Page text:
I’ve been programming professionally for 16 years now. In that time, I’ve architected several systems, and been involved in many more. I’ve done some interesting work, and lots of mundane work. I’ve enjoyed my career and hated it.

In the early days, my dev process looked like this:

Gather requirements ->
  Reflect on the problem ->
  Prototype ->
  Gather more requirements ->
  Prototype, etc ->
  Architect a solution ->
  Impliment the solution ->

It was a fun process. I often got to interface directly with customers. I got to design the UX, build the servers, and everything in between. I’ve written distributed, in-memory data services for Microsoft, a system to manage a distributed network of proprietary hardware for a major shipping terminal, multi-threaded proxy servers to put a more modern face on old COBOL applications, scriptable form designers, etc.

But in the last, oh, 5 years or so, I’ve become a “web developer”. It started with a job at a consulting firm on the east coast, and progressed slowly from there.

Over time, my dev process turned into this:

Gather (some) requirements ->
  Shoehorn the solution into the Model View Controller pattern ->
  Call it a day

99.9% of all server-side code is nothing more than this:

Request ->
  Authenticate ->
  Authorize ->
  Validate ->
  Persist (to one or more stores) ->
  Build Response ->
  Notify of Result ->
    (Render .erb, JSON, send emails, SMS, websockets, etc)

As for the client-side, it’s a tangle of state, event handlers, and questionable separations of concerns, but that’s a subject for another post.

On a day-to-day basis, I no longer ask myself, “What is the root problem we’re trying to solve? What is the best way to solve it?”

Why don’t I ask these questions?

First, the question, “What is the root problem?” is the responsibililty of the business developers, not mine. In past jobs, it was my responsibility (or at least the dev team’s responsibility). Finding the problem, designing the solution, and delivering it was almost entirely within our control. (To be fair, I still make this my problem, but the barrier to properly answering this question has become much greater due to separation of roles and the distancing of engineers from real-world clients.)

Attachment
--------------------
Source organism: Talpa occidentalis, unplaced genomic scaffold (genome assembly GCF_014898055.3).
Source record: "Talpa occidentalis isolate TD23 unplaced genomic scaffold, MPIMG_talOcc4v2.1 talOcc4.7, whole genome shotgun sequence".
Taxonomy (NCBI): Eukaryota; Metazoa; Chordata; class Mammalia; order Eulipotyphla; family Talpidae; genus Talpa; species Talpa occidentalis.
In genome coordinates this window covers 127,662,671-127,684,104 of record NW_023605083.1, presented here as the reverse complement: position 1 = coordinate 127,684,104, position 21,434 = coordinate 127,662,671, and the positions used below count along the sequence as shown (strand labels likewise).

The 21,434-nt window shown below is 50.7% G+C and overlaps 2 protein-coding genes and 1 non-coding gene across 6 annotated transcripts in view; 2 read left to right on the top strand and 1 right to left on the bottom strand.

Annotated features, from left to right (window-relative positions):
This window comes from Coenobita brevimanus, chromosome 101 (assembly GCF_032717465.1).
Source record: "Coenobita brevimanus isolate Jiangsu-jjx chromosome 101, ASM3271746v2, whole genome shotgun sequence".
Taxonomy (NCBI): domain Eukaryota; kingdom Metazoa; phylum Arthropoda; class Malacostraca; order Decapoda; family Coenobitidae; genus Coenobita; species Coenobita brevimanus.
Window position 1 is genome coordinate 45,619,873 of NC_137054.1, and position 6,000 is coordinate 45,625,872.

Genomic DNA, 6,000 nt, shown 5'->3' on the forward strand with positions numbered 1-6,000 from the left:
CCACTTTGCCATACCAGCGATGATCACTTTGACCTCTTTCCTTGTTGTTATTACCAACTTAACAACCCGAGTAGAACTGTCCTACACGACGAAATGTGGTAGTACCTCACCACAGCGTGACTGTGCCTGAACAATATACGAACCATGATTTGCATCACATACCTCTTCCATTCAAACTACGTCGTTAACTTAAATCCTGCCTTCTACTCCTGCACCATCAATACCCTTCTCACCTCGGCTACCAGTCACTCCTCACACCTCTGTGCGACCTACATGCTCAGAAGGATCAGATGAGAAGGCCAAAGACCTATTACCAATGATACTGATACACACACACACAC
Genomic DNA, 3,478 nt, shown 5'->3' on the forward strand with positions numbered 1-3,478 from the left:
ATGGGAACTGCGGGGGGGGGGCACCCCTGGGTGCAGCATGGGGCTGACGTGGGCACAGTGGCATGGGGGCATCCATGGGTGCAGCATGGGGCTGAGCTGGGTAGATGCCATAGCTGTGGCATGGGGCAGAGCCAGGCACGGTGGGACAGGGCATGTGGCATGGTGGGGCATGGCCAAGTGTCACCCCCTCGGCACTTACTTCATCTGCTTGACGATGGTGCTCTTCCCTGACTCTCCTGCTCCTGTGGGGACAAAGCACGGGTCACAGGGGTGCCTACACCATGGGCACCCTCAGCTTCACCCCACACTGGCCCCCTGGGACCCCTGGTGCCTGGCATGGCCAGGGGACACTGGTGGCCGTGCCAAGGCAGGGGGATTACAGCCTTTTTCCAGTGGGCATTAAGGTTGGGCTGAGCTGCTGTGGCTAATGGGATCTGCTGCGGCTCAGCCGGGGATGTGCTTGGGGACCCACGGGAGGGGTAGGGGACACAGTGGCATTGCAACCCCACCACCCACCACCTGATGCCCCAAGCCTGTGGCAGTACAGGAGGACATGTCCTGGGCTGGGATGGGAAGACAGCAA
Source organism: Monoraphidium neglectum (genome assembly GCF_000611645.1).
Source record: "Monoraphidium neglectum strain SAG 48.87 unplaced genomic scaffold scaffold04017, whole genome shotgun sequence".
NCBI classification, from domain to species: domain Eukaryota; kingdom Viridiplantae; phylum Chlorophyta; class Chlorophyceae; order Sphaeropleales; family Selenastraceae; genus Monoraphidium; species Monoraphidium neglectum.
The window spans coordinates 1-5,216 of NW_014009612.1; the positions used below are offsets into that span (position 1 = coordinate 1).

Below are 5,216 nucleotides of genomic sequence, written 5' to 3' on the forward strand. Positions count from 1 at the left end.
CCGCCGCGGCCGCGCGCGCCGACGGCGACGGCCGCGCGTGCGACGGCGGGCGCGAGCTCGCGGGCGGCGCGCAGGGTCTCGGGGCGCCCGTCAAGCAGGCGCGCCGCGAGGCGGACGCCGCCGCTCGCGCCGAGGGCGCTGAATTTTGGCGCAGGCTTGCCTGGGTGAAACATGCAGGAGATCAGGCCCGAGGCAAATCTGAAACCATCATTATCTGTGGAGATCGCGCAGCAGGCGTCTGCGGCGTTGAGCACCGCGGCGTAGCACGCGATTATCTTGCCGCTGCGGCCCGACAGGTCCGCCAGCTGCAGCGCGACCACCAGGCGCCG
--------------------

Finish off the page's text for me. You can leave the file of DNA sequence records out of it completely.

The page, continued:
Second, the question, “What is the best way to solve it?” has already been answered. MVC, whether Rails, or ASP.NET MVC, or Django, or whatever. If there’s an existing system in place, you’d better have a damn good reason to not use it. If there’s not an existing system in place, you’d better have a damn good reason to not use an out-of-the-box solution.

In many ways, this shift is a good thing. You don’t need a degree in theoretical computer science to solve most of today’s problems. Tries? Quaternions? AVL trees? Nah. Don’t need to know about em. Everything’s been nicely solved and abstracted behind a library/framework. Just gem install xyz and move on.

Programming is more accessible today than ever before. But the work is also more mindless. It consists mostly of cobbling together a bunch of loosely associated libraries and tools, making liberal use of duct tape, then grabbing a beer.

And the strangest part of all is that this works pretty well for the majority of cases. The solutions aren’t ideal. The code is bloated and slow, but we just throw more servers at it, and it trundles along. It’s got lots of duplication and warts… But mostly, it works.

I maintain my interest in the industry by learning interesting languages (currently OCaml and Haskell), feeding my Hacker News addiction, and occasionally grabbing beers with fellow nerds. Solving interesting problems? Not so much. But now that I’ve stopped to reflect on it, this seems rather sad.

Is it all doom and gloom? No. I work with some great people. I get decent pay and great benefits. I write software that people use and love. And– maybe best of all– I work remotely (it’s hard to overstate how much I love this).

As for my monody about the state of the industry? Constructive reflections are forthcoming…